8. Switch to manual focus, and pre focus like the old days. I would never trust these auto focus systems in dim light to nail it.
  9. Kelly -
    1) Switch your camera to C - Continuous Autofocus - not Single.
    2) Talk the attendants before the ceremony. Tell them that they control the pace - stop or pause until they see that you have gotten a photo of them. NOTE: This will not work if they are doing a dance or something odd walking in.
  10. Pre-focus on a person thats about 5 or so seats back. Set the flash to manual as well. I have a pretty powerful flash unit so my setting is 1/2 power. If you shoot at full power with a nikon or canon flash unit the images will still look very good. In RAW this is a very easy correction; if needed. This is to achieve a full length shot.

    Although I've only done this a few times during many years of photography I've slowly held my hand up, without anyone knowing this except the mother, father, grandparent, whomever is walking down with the bride, to slow down just a shade. The hand placement is below your shoulders, not way above your head while jumping all over the place! Another poor joke!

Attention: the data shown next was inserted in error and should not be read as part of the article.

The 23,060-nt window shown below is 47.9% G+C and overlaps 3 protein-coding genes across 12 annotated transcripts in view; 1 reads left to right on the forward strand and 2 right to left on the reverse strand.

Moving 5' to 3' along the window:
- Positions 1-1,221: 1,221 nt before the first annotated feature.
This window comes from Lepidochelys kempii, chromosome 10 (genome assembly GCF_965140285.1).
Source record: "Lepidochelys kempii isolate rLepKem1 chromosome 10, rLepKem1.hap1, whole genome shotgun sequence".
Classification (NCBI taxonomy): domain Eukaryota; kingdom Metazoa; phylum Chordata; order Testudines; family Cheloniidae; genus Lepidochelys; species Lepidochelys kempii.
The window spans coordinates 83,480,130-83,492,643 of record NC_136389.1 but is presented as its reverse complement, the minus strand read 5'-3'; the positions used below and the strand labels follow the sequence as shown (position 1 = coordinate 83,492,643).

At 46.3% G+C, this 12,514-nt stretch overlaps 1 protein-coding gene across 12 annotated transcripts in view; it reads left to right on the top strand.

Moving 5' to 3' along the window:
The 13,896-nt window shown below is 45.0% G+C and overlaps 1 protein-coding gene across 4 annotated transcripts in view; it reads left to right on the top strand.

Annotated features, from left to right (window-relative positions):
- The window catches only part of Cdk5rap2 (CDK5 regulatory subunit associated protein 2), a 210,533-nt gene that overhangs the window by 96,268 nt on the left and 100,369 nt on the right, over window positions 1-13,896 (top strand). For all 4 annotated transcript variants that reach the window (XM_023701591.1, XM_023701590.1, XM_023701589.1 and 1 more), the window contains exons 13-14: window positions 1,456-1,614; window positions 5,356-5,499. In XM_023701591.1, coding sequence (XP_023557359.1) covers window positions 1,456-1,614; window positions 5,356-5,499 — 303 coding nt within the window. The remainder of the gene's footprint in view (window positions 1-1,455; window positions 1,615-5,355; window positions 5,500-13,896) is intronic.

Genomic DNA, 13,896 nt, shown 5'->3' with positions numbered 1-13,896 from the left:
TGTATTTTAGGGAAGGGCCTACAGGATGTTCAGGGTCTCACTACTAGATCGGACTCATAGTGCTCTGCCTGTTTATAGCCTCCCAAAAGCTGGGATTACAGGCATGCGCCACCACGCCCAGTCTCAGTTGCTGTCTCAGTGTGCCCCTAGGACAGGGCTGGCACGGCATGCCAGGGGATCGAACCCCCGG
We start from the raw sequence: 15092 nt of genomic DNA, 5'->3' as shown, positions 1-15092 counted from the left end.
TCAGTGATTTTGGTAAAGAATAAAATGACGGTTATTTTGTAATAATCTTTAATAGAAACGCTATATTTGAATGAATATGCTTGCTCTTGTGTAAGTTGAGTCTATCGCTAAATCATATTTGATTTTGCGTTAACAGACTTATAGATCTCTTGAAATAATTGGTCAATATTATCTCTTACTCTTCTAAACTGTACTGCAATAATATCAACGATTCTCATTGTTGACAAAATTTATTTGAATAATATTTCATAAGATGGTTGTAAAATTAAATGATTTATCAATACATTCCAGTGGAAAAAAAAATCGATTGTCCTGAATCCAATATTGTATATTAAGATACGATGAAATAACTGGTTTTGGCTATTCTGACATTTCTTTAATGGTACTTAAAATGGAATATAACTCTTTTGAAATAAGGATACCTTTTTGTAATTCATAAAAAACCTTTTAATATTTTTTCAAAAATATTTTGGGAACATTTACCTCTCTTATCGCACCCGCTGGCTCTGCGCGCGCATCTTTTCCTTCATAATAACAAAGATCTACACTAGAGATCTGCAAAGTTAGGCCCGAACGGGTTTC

This can also add to the odds of them looking at your camera with their eyes looking at you and not drifting.

    Added I usually tell the people, bridesmaids to go a bit slow and enjoy the walk to stardom.

    Prefocusing and having your flash set on manual will surely add to the odds, pretty close to 100 percent.

    Since a flash can stop movement around a 30th of a second you will pick up a lot of the background as Marc showed above.

    I know that others set there cameras to auto focus. This also works very well. I prefer pre-focusing. Once the couple hits that mark bang, you've got the shot.

    Nice shot Marc.
  11. I just noticed Booray said pretty much the same thing. My settings are usually around F 5.6.
  12. AI servo, 1/200+ sec shutter speed, whatever ISO it takes to get that.
    As an ugly substitute to a fast enough shutter speed, add eTTL flash with second curtain sync.
    I am always amazed when people use/suggest super small apertures for these dark places like churches. I use f/1.6-f/2.2 for processionals most of the time unless I'm forced to use f/2.8 because that's as wide as the 70-200 goes.